Yogurt cups, bottle caps and plastic sauce containers can once again go into blue recycling bins, after a brief ban this summer by the city of Sacramento.
Last June, Sacramento announced recycling restrictions on certain items, asking residents to throw some plastics into the trash rather than recycling them. In November, the city reversed that decision.
The ban was instituted when Waste Management — the company that provides the city’s recycling services — told city officials it may stop recycling plastics that are stamped with a 4-7 in the recycling triangle icon because they are harder to reuse and find markets for resale.
Most plastic items contain a number inside of a recycling symbol ranging from 1 to 7. The number is a code identifying the type of plastic used to manufacture the container. Lower numbers indicate an item that is easy to recycle, while containers with higher numbers have fewer options for a second life.
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Officials in the city’s Recycling and Solid Waste division made the call to limit recycling because they wanted the city’s recycling to stay valuable and uncontaminated, said Erin Treadwell, division spokeswoman. The city was worried Waste Management would count the 4-7 items as “contaminants,” which could mean the city would have to pay the company more, and could mean higher rates for residents, Treadwell said.
Residents were not pleased. Many called the city or wrote on social media, threatening to stop recycling altogether, Treadwell said. That wasn’t the result the city wanted.
If enough residents started stopped recycling all together, it could also cause the city to pay more to Waste Management, Treadwell said. The change didn’t last long enough for the city to see higher bills, but the city did not want to risk it.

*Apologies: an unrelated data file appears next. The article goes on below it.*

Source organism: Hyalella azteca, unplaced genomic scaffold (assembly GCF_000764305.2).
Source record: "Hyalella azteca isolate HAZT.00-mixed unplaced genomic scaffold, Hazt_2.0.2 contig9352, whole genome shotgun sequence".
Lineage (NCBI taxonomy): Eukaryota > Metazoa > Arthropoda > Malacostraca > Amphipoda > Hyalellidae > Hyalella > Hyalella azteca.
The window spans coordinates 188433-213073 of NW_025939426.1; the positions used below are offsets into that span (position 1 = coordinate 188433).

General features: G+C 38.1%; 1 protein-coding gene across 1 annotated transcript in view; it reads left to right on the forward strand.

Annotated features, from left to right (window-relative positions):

“It wasn’t getting to a critical point yet, but we kept anecdotally hearing that (people stopped recycling),” Treadwell said.
In addition, Waste Management has now found new markets in multiple countries for the 4-7 plastics, said Paul Rosynsky, a company spokesman.
It’s very important the plastics are clean though, Rosynsky said.
The Chinese government, which receives most West Coast recyclables, began rejecting shipments in summer 2017 that contained even small amounts of garbage. The government is also cutting down on the amount of paper it imports, which is also harder to reuse.
The city also told residents in June to stop putting shredded paper in the recycling bin — a directive that’s still in place, Treadwell said.
As far as Treadwell knows, Sacramento is the only California city that sent out such a memo, though officials from other cities were calling, saying they were considering following suit, she said.
Sacramento County, which also contracts with Waste Management, never told residents to stop putting certain plastics in the bin, creating confusion.
The city last week launched a media campaign to educate people about the different types of plastics, and why those marked 1 and 2 are most valuable, Treadwell said.
“We want to make folks more aware,” Treadwell said. “It’s not easy. You have to be a little more mindful and a little more engaged in living a sustainable life. It’s not just as easy as throwing plastic in a blue bin.”
For more information, visit www.SortSmart.org.
This article was updated Dec. 6 to remove bubble wrap and snack bags as items that can be recycled. Those items cannot be recycled in the city of Sacramento.